When we give someone a national radio show, we are, in effect, choosing a teacher. When we pay that teacher, or go back again and again to be taught by him, we endorse that teaching.
Ask yourself, is this a man that you want teaching your children, your parents, your friends, your neighbors, your child's bus driver, the woman at the grocery story and the angry young man on the corner? Is this the teacher that you want to learn from?
There are SO many voices today available for us to learn from. There are teachers out there who have many of the same core political and social beliefs as Mr. Savage, but speak to those issues with engaging wisdom rather than the irresponsible cruelty.
If there is one theme that conservative talk radio can be boiled down to, it is that of personal responsibility. The irony of being taught lessons in personal responsibility by someone whom cannot simply apologize when they do something wrong, something my six year old with autism can do, should be obvious to everyone paying attention to this issue. I want to remind everyone of Mr. Savages response to the criticism of his comments when they first appeared. From Radar:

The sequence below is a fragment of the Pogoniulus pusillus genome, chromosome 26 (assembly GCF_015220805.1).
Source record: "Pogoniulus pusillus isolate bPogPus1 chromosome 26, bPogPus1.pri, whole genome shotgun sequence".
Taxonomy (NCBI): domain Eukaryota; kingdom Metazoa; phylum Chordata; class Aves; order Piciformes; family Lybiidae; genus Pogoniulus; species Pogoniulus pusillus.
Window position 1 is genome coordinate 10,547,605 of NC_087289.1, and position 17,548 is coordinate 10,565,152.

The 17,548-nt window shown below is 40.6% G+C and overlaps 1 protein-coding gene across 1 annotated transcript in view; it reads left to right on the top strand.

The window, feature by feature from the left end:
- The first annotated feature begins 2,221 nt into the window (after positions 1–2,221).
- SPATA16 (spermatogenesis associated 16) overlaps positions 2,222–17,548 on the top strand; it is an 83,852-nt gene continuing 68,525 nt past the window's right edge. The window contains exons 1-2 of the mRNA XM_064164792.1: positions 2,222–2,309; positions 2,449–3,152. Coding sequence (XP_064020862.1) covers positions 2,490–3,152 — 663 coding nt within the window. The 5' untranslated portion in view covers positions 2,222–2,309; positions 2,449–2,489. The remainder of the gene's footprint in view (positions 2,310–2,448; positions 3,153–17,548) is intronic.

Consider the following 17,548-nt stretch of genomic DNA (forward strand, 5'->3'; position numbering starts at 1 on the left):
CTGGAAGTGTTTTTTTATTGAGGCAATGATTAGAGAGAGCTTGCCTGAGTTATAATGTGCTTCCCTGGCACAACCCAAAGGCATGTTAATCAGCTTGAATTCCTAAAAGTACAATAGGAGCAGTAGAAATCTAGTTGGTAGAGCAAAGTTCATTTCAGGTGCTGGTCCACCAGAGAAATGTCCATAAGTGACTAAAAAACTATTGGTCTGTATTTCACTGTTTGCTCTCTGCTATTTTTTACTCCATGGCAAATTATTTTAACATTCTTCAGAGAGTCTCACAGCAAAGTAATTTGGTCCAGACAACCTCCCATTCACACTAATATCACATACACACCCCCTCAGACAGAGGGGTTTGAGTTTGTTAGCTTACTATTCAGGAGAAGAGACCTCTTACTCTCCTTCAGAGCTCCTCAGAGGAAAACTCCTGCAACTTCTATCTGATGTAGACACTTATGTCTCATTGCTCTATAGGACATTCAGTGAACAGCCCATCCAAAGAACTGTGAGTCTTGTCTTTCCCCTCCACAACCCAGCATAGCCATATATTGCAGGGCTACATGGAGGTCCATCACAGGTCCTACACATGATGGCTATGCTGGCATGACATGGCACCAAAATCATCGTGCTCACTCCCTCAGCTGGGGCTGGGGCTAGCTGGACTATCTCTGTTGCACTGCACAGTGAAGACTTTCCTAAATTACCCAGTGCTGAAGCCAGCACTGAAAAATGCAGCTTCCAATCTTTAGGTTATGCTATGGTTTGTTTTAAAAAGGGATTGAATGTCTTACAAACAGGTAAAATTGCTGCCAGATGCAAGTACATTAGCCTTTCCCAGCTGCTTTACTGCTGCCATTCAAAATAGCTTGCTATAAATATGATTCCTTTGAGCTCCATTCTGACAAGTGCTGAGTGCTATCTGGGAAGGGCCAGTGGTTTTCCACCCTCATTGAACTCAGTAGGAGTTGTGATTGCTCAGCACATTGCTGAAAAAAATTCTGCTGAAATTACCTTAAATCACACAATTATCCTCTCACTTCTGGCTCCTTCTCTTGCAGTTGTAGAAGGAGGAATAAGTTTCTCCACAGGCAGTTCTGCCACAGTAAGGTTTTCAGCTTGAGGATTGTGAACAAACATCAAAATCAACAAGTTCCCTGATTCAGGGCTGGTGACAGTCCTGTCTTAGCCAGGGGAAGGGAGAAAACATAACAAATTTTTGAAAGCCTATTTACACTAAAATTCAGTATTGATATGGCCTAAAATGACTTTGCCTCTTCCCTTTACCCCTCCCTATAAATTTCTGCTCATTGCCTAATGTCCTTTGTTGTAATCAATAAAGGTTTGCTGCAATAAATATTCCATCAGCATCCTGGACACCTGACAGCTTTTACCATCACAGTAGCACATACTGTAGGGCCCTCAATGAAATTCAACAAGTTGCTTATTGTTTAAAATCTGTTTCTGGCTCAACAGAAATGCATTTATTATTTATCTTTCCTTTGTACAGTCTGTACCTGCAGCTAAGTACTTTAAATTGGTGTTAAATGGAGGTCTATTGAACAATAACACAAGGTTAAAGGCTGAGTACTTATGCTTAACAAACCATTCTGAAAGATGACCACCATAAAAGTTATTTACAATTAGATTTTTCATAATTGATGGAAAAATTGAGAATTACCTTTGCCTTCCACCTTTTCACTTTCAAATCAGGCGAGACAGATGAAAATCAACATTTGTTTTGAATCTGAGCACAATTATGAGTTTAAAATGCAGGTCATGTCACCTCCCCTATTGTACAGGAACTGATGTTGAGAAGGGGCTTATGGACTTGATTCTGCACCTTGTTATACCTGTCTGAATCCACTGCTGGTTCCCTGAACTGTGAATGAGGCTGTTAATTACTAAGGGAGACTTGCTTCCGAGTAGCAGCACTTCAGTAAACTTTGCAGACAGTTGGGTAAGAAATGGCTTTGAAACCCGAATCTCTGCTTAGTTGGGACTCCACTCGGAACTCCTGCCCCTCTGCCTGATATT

While advocates for those suffering from the disorder are outraged, the unrepentant chatterer expressed pride in his ability to inspire "discussion on the subject," which has resulted in exactly the kind of publicity he desires. "What else do you think I should make fun of," he went on to ask a reporter, "pediatric cancer? Juvenile diabetes? Seriously, I'll say anything! Just keep writing about me!"
One of the themes in my writing is the immeasurable damage that is done in our world, and to our disabled children specifically, simply from the inability to repent. We teach our children to say that they are sorry and clean up their messes when they do something wrong, but we don't hold ourselves to this standard, nor do we hold our leadership to this standard.
If we do not hold Michael Savage to even a minimum standard of wisdom that someone with a bully pulpit like his should maintain, and if we do not hold him even to a minimum standard of repentance for this attack on disabled children and their struggling parents, then truly, there is no minimum standard. If this is not enough for people to walk away from him, then ask yourselves if there is anything that can be said that will leave a bad enough taste in people's mouths to cause them to walk away?
And if not, what does that say about what we have become?
It is time for us to move on from this teacher to one who will exercise his or her gift for teaching with more wisdom and grace, who has the maturity to learn from those they injure and is responsible enough admit culpability and clean up their mess when they wrong.
HT: Theresa Cedillo